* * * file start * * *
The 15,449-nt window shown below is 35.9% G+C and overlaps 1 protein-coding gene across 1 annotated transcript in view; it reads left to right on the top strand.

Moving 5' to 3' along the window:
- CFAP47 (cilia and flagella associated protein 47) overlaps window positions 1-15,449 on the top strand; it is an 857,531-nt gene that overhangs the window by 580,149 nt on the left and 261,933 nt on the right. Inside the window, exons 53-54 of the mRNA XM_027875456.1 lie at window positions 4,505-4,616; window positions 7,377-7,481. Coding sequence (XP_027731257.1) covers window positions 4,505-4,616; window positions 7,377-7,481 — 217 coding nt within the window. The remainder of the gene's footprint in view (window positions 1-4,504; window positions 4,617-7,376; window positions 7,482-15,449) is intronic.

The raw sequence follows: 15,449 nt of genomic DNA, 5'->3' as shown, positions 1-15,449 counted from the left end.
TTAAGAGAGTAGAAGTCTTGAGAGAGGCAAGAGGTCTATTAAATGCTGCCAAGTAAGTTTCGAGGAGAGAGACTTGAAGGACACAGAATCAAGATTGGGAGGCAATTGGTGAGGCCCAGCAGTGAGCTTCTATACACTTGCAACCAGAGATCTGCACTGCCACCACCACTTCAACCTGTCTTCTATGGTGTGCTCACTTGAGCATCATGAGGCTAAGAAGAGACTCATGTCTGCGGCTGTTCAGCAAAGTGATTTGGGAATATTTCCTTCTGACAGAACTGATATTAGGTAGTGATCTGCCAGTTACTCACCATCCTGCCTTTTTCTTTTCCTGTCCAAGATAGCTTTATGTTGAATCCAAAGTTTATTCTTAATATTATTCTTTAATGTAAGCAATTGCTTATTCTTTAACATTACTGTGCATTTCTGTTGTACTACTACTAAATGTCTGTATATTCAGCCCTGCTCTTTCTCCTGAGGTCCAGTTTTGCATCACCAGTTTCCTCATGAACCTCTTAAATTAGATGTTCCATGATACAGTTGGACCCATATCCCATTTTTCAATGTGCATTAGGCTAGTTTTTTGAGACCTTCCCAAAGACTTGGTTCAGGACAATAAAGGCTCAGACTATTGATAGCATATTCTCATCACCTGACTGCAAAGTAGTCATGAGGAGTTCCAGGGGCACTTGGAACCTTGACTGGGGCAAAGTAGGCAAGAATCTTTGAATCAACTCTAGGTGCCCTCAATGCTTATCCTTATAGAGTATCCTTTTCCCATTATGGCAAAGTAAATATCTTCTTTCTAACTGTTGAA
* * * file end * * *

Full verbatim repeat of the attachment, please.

The 15,449-nt window shown below is 35.9% G+C and overlaps 1 protein-coding gene across 1 annotated transcript in view; it reads left to right on the top strand.

Moving 5' to 3' along the window:
- CFAP47 (cilia and flagella associated protein 47) overlaps window positions 1-15,449 on the top strand; it is an 857,531-nt gene that overhangs the window by 580,149 nt on the left and 261,933 nt on the right. Inside the window, exons 53-54 of the mRNA XM_027875456.1 lie at window positions 4,505-4,616; window positions 7,377-7,481. Coding sequence (XP_027731257.1) covers window positions 4,505-4,616; window positions 7,377-7,481 — 217 coding nt within the window. The remainder of the gene's footprint in view (window positions 1-4,504; window positions 4,617-7,376; window positions 7,482-15,449) is intronic.

The raw sequence follows: 15,449 nt of genomic DNA, 5'->3' as shown, positions 1-15,449 counted from the left end.
TTAAGAGAGTAGAAGTCTTGAGAGAGGCAAGAGGTCTATTAAATGCTGCCAAGTAAGTTTCGAGGAGAGAGACTTGAAGGACACAGAATCAAGATTGGGAGGCAATTGGTGAGGCCCAGCAGTGAGCTTCTATACACTTGCAACCAGAGATCTGCACTGCCACCACCACTTCAACCTGTCTTCTATGGTGTGCTCACTTGAGCATCATGAGGCTAAGAAGAGACTCATGTCTGCGGCTGTTCAGCAAAGTGATTTGGGAATATTTCCTTCTGACAGAACTGATATTAGGTAGTGATCTGCCAGTTACTCACCATCCTGCCTTTTTCTTTTCCTGTCCAAGATAGCTTTATGTTGAATCCAAAGTTTATTCTTAATATTATTCTTTAATGTAAGCAATTGCTTATTCTTTAACATTACTGTGCATTTCTGTTGTACTACTACTAAATGTCTGTATATTCAGCCCTGCTCTTTCTCCTGAGGTCCAGTTTTGCATCACCAGTTTCCTCATGAACCTCTTAAATTAGATGTTCCATGATACAGTTGGACCCATATCCCATTTTTCAATGTGCATTAGGCTAGTTTTTTGAGACCTTCCCAAAGACTTGGTTCAGGACAATAAAGGCTCAGACTATTGATAGCATATTCTCATCACCTGACTGCAAAGTAGTCATGAGGAGTTCCAGGGGCACTTGGAACCTTGACTGGGGCAAAGTAGGCAAGAATCTTTGAATCAACTCTAGGTGCCCTCAATGCTTATCCTTATAGAGTATCCTTTTCCCATTATGGCAAAGTAAATATCTTCTTTCTAACTGTTGAA